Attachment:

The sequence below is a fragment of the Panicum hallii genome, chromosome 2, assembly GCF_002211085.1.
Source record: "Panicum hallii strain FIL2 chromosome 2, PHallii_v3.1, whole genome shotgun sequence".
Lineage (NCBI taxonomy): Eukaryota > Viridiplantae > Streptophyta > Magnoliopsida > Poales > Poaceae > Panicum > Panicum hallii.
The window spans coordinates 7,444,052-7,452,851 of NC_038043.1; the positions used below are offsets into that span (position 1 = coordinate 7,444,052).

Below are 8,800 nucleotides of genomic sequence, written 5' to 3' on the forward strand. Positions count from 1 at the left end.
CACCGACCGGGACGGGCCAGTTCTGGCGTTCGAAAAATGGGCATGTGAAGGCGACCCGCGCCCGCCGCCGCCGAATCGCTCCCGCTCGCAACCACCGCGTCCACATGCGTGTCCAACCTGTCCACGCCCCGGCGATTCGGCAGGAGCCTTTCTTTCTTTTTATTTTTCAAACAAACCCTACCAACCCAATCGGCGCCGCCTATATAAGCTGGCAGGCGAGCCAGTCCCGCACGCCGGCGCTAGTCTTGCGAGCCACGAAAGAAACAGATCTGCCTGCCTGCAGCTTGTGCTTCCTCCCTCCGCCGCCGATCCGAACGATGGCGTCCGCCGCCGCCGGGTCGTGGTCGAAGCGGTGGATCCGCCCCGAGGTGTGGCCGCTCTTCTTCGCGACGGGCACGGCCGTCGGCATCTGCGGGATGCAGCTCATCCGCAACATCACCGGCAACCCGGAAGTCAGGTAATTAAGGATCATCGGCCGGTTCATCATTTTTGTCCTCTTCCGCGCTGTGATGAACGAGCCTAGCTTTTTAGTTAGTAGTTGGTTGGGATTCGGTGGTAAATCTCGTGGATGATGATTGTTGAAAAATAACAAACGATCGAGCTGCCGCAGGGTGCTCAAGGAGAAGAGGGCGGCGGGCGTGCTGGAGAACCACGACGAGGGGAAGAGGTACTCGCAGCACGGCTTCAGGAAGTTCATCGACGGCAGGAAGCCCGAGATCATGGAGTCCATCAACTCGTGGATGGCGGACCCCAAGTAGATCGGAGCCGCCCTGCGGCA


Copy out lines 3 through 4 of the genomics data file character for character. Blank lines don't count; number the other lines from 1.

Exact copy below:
Lineage (NCBI taxonomy): Eukaryota > Viridiplantae > Streptophyta > Magnoliopsida > Poales > Poaceae > Panicum > Panicum hallii.
The window spans coordinates 7,444,052-7,452,851 of NC_038043.1; the positions used below are offsets into that span (position 1 = coordinate 7,444,052).